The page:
Keys to Diabetes Self-Management

Healthy Eating - Balance, timing, eating from a variety of nutrient rich foods and being carbohydrate aware (not cutting them out!).

Being Active - Helps control the amount of glucose and increases good (HDL) cholesterol. 30 minutes walking is equal to a pill for diabetes.

Monitoring (glucose, blood pressure, cholesterol) - Test glucose before breakfast and before dinner, at the least. Premeal goal: 70 to 120

To learn from meal choices: Two hours after meal goal: less than 160

Healthy Coping - Stress raises glucose and blood pressure. Stress can come from pain, lack of sleep, work, planning for a trip, steroids, etc.

Taking Medication - Which ones are you taking? Don't skip, double up on or change medicine without checking with your doctor.

Secretagogues - makes the pancreas release insulin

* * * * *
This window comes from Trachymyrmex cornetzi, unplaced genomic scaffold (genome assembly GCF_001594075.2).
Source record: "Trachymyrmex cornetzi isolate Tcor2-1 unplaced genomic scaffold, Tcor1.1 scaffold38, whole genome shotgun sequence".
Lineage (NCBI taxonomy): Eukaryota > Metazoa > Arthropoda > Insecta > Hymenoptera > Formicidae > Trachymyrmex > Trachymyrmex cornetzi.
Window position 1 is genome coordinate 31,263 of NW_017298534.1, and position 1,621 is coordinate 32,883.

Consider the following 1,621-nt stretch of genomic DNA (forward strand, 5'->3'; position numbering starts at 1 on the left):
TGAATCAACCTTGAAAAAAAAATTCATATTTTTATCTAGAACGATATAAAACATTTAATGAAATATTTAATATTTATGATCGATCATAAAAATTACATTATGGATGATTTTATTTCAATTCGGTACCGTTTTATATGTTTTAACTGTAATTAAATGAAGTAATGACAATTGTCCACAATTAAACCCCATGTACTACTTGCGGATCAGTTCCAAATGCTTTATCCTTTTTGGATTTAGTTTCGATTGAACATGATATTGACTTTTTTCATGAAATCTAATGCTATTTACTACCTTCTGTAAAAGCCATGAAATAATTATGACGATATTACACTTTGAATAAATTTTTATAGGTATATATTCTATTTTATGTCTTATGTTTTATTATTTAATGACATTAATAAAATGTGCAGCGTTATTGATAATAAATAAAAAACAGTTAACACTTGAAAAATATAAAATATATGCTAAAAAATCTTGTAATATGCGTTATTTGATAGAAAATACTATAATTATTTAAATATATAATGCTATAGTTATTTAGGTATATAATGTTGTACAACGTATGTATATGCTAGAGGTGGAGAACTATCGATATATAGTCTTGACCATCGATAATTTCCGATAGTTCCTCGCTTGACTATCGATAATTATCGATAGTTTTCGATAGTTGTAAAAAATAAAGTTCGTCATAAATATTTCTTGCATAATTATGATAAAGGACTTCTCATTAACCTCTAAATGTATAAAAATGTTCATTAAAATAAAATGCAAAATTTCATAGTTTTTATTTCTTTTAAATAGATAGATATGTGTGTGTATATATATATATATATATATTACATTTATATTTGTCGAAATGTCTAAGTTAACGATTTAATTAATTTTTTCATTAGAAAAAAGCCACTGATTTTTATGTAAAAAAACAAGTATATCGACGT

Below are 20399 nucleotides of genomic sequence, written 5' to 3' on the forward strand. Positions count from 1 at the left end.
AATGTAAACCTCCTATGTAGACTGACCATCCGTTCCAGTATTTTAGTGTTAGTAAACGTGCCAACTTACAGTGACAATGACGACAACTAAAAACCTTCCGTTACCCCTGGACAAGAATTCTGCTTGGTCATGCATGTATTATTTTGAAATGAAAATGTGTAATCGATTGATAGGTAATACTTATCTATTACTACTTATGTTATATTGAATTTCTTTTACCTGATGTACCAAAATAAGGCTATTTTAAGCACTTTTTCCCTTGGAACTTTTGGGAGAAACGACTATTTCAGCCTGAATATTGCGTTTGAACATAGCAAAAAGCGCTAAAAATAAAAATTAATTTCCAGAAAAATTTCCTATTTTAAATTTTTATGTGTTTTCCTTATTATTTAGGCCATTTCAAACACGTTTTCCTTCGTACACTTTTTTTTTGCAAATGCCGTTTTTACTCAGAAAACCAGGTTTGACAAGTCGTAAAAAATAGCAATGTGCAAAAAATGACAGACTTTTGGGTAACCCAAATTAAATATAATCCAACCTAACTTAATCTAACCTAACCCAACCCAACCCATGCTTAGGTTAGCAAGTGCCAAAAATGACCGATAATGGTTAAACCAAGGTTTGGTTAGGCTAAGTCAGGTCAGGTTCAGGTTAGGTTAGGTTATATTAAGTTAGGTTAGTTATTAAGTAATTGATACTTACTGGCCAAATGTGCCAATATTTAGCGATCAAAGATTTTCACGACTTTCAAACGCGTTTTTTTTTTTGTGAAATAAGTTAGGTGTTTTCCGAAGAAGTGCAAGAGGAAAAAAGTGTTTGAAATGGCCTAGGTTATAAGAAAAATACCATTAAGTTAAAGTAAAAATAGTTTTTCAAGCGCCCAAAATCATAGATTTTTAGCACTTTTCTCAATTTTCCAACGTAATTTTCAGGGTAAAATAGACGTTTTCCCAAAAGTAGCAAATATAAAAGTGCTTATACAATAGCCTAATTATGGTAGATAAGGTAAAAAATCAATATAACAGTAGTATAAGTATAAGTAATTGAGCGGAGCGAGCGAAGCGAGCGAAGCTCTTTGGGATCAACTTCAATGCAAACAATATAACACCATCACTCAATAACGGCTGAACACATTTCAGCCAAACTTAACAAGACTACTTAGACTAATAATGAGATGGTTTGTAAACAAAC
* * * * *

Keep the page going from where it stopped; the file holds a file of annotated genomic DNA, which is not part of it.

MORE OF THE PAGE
(Glucotrol, Glyburide, Amaryl, Starlix, Prandin)
*Risk of hypoglycemia; take 15 to 30 minutes before a meal

Biguanides - decrease liver glucose production (Glucophage)
*Risk of diarrhea, nausea (take WITH food to minimize)
* Takes a couple of weeks to reach full effect

Thiazolidinediones - decreases insulin resistance (Actos, Avandia)
*Risk of swelling, weight gain, 4 to 8 weeks for full effect

Insulin: the hormone; know its peak time to avoid low glucose
BASAL = background (Lantus, Levemir, NPH)
BOLUS = mealtime or correction (Novolog, Humalog, Regular)

Problem Solving

Hypoglycemia (low glucose); less than 70
Causes: medications, missed meal, exercise, alcohol
Signs: Shakiness, hunger, sleepiness, weakness, headache, irritability, sweating
Treatment: Sugar! Rule of 15 (15 grams sugar, wait 15 minutes, retest. If low, 15 grams of sugar, retest, if above 70, eat)

Hyperglycemia (high glucose); above 200
Causes: too little medicine, stress, food choices
Signs: tired, increased urination, poor would healing
Treatment: medications

Reducing Risks
Certain tests reduce your risk of complications (yearly exams for eyes, feet, cholesterol; regular A1C tests and dental visits)

Created by the Washington Hospital Diabetes Program Team. (510) 745-6556.
- Updated, February 2007

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